Sometimes it’s really, really hard to be a Writer. Mostly because I notice the spelling and grammar mistakes in every piece of printed anything now. And no, I don’t like being a hypocrite, because I’m sure my blog is rife with grammatical liberties, but when your spelling mistake is emblazoned across something that ends up in the hands of tens of thousands of people I’m forced to ask how it got through the cracks.
I’m also forced to consider whether anyone has told you about your mistake. If not is it because the general public feels too shy to bring up these types of things, or is it because no one noticed until now? If it’s the latter then I feel it is my duty to pray for this country’s future. Because it is most certainly headed to a hell where hell is spelled with an e on the end.
When I tell you what it was that I caught (on the first read, at 7:00 in the morning, before coffee mind you) you might laugh and shrug your shoulders wondering why I made such a big deal about it in the first place. Then again, since I know most of you are like me, you’re probably already sending me an email to find out what the company is so you can alert their marketing department of their huge gaffe.
So as you know we closed with mortgage company one. We’ll just call them American Slacker Mortgage (or ASM for short). ASM was probably the most frustrating company on the planet to work with and our deal actually caused multiple people to place them on a black list. Our broker considered leaving the industry as a whole. I was counting down the days until we could refinance out of the loan and into a better company who gave a crap about their clients.
(READ: live in the fantasy world inside my head where rainbows shoot out of a unicorn’s ass and we all skip along holding hands, singing the Smurfs theme music with a big smile on our face all the live-long day. Then everyone pats me on the forehead because of my forced naiveté that everything is sunshine and roses…)
Anyway, about a week ago we received the letter almost everyone gets these days - that our loan was sold. I was doing the happy dance because it would save me the trouble of refinancing in a couple years. The new company sounded promising, they were closer to our side of the country so our checks would undoubtedly arrive faster and though I’d never heard of them before I was assured it would all work out A-OK. For simplicity let’s just call them Our New Bank, or ONB.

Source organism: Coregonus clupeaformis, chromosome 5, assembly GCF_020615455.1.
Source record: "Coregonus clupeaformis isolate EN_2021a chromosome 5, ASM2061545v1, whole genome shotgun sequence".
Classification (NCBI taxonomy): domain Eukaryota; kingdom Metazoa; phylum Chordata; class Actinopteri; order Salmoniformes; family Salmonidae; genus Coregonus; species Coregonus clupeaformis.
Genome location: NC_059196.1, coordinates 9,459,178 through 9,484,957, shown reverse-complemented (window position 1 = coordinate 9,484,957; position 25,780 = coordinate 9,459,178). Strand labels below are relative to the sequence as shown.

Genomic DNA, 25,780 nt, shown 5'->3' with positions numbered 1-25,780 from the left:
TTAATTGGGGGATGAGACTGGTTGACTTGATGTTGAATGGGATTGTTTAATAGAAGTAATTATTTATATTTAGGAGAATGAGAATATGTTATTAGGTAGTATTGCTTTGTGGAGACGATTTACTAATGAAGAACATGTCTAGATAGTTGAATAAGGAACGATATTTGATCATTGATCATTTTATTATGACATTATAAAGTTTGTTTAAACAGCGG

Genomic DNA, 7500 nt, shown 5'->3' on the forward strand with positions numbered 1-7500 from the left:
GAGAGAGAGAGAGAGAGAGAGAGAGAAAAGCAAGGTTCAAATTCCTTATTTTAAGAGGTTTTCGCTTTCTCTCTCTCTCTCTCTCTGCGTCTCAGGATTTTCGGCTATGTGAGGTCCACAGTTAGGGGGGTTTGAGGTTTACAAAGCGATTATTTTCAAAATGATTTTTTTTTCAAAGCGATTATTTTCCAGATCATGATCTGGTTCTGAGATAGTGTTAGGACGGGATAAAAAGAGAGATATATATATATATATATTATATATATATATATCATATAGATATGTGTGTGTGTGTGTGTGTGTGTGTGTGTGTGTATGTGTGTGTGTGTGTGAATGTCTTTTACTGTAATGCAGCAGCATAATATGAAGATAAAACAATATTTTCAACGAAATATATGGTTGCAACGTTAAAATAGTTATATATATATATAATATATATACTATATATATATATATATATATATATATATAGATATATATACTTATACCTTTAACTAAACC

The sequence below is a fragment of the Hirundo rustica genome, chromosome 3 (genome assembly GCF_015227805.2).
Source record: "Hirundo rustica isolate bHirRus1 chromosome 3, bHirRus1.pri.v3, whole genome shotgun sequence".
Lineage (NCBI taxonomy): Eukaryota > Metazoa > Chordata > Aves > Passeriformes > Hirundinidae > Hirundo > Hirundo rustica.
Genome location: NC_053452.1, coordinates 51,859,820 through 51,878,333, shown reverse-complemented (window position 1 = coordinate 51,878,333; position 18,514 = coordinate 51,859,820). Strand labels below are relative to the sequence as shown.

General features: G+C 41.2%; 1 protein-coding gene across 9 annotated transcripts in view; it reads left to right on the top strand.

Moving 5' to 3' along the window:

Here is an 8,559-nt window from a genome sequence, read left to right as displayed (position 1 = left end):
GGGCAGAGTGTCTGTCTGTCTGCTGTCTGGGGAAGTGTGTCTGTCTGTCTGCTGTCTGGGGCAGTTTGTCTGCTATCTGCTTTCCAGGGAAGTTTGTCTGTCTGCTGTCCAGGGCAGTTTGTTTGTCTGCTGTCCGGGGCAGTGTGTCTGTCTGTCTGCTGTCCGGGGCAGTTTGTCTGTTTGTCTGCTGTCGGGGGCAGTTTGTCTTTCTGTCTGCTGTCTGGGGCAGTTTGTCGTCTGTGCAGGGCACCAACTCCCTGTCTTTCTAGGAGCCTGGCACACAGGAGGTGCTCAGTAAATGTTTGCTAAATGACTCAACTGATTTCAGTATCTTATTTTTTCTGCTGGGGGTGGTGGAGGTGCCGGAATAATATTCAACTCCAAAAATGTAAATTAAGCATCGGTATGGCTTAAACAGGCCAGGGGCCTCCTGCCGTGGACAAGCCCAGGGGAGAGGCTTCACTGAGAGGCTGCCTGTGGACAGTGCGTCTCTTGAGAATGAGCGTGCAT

We started getting mail at the new house in the past couple days (wahoo!) and yesterday we received the first statement from ONB. The first of the next, proposed, 360 months of my life. I opened my statement this morning. On the return envelope there was one of those tear-off thingies under the flap. Most of the time those are there to fill out for a change of address or similar. This one was there to request setting up automatic payment deduction.
I was slightly intrigued (READ: anytime I can be lazy and not have to think about things like paying bills if it can happen automatically then I’m all for it). So I sat in front of my monitor and read the request. And then there it was.
When I see spelling mistakes I consider a couple things. First, is the letter that’s out of place next to a letter that should have been used and was hit in simultaneous error? Second, is the letter in question next to the space bar and was hit accidentally?
Where this spelling mistake is concerned, the answer in both cases my friends, is a resounding no. So here’s what I received.
I counted and there are 123 words in the little two paragraph blurb. One hundred and twenty-three words and a spelling mistake like that slips through? Especially when word 37 is the same word and spelled correctly!
That’s it, I’ve had it with the utter lack of attention to detail in this world. The sheer volume of laziness on this planet is astounding to me. Like I said, I crave laziness as well but not when it comes to stuff like this. If I released my book including a spelling error within every 123 words there would be approximately 512 spelling mistakes in my manuscript. Who cares so little they allow something like that?
The sad truth is that the answer to the question is most people. But how could I trust they’d even get my information correct when entering into their computer? If they can make a mistake like that on the request for my information, right there in my face in bold purple ink, can I really have confidence in the abilities of the company as a whole? And as much as it pains me to say it, even with all the lack of caring by ASM at least they spelled everything correctly.
Guess I hold companies to a much higher standard than I should.
Eache and every one of them.